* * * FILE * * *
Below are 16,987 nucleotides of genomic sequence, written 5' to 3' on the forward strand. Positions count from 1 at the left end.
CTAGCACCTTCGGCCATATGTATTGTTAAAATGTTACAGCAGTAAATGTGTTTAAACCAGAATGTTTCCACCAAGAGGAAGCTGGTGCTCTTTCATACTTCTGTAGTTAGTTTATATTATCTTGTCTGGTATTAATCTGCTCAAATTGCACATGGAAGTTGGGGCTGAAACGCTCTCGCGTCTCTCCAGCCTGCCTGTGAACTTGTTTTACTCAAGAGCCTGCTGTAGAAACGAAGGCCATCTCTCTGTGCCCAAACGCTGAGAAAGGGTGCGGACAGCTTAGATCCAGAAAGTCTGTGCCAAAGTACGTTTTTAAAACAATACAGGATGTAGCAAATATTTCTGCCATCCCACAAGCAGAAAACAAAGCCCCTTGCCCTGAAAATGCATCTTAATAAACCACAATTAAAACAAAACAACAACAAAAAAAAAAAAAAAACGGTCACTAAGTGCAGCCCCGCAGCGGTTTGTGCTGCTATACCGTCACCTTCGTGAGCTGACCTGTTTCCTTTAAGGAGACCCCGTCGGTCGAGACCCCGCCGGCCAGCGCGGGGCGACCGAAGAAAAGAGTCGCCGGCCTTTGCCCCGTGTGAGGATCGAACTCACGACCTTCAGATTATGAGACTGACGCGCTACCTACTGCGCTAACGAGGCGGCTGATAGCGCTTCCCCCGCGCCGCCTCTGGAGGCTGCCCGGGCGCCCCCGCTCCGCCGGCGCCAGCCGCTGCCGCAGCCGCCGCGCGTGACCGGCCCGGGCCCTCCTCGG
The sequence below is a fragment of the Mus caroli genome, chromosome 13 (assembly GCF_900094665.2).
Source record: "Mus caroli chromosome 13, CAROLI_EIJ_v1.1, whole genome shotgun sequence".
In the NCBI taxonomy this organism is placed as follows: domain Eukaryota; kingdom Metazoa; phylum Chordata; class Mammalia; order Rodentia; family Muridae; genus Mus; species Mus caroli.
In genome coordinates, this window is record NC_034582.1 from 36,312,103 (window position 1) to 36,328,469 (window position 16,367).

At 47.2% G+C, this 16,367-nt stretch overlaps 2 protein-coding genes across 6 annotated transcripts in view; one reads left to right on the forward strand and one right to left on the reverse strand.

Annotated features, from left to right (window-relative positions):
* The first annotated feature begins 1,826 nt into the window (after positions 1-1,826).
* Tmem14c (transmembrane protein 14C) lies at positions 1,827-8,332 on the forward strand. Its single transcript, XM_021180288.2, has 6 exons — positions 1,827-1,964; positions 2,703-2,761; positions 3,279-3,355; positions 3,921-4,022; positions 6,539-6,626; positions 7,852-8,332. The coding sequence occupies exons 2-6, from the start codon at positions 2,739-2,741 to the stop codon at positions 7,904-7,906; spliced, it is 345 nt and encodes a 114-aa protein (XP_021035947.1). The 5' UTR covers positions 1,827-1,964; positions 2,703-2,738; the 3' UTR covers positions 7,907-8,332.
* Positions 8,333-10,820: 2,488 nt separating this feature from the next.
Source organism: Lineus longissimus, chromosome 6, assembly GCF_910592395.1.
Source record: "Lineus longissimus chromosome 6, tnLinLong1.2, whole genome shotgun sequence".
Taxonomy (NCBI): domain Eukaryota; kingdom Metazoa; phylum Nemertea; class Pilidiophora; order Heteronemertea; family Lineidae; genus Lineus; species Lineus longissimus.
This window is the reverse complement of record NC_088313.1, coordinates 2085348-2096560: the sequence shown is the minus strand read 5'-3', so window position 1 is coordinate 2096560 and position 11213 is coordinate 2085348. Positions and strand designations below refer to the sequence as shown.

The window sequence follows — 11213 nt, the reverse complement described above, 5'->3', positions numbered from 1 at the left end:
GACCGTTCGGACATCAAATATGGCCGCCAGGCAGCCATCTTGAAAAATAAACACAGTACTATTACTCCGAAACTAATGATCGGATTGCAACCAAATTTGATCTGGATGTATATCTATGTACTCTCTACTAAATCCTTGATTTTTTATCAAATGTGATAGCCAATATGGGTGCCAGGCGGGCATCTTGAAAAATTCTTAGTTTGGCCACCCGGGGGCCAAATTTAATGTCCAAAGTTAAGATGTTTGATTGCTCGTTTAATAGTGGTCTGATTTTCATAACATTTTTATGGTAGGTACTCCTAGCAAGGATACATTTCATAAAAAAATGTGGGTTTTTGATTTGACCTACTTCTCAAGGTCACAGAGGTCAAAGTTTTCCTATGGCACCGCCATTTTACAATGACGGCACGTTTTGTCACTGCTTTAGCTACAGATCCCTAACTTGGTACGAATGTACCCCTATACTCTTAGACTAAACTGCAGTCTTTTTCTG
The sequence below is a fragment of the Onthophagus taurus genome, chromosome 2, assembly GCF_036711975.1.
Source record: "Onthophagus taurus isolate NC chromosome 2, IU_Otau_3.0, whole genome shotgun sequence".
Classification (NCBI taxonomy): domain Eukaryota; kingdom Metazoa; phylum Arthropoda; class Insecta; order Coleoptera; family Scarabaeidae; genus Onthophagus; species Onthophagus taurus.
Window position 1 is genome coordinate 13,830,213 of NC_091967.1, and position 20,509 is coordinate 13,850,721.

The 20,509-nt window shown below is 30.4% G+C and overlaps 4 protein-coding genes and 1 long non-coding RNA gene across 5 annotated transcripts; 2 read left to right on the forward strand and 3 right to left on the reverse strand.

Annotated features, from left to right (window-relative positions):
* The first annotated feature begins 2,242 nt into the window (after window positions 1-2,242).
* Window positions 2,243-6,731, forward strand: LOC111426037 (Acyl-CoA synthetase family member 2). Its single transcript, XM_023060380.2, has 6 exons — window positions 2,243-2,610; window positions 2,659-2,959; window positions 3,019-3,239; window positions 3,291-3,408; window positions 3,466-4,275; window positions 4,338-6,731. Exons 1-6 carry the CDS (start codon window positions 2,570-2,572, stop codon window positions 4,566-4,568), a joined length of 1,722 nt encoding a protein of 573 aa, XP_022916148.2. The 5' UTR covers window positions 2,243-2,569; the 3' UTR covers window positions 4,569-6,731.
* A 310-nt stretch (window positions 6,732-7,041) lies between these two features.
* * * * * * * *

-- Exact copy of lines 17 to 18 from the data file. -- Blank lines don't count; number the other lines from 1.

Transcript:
GACCGTTCGGACATCAAATATGGCCGCCAGGCAGCCATCTTGAAAAATAAACACAGTACTATTACTCCGAAACTAATGATCGGATTGCAACCAAATTTGATCTGGATGTATATCTATGTACTCTCTACTAAATCCTTGATTTTTTATCAAATGTGATAGCCAATATGGGTGCCAGGCGGGCATCTTGAAAAATTCTTAGTTTGGCCACCCGGGGGCCAAATTTAATGTCCAAAGTTAAGATGTTTGATTGCTCGTTTAATAGTGGTCTGATTTTCATAACATTTTTATGGTAGGTACTCCTAGCAAGGATACATTTCATAAAAAAATGTGGGTTTTTGATTTGACCTACTTCTCAAGGTCACAGAGGTCAAAGTTTTCCTATGGCACCGCCATTTTACAATGACGGCACGTTTTGTCACTGCTTTAGCTACAGATCCCTAACTTGGTACGAATGTACCCCTATACTCTTAGACTAAACTGCAGTCTTTTTCTG
The sequence below is a fragment of the Onthophagus taurus genome, chromosome 2, assembly GCF_036711975.1.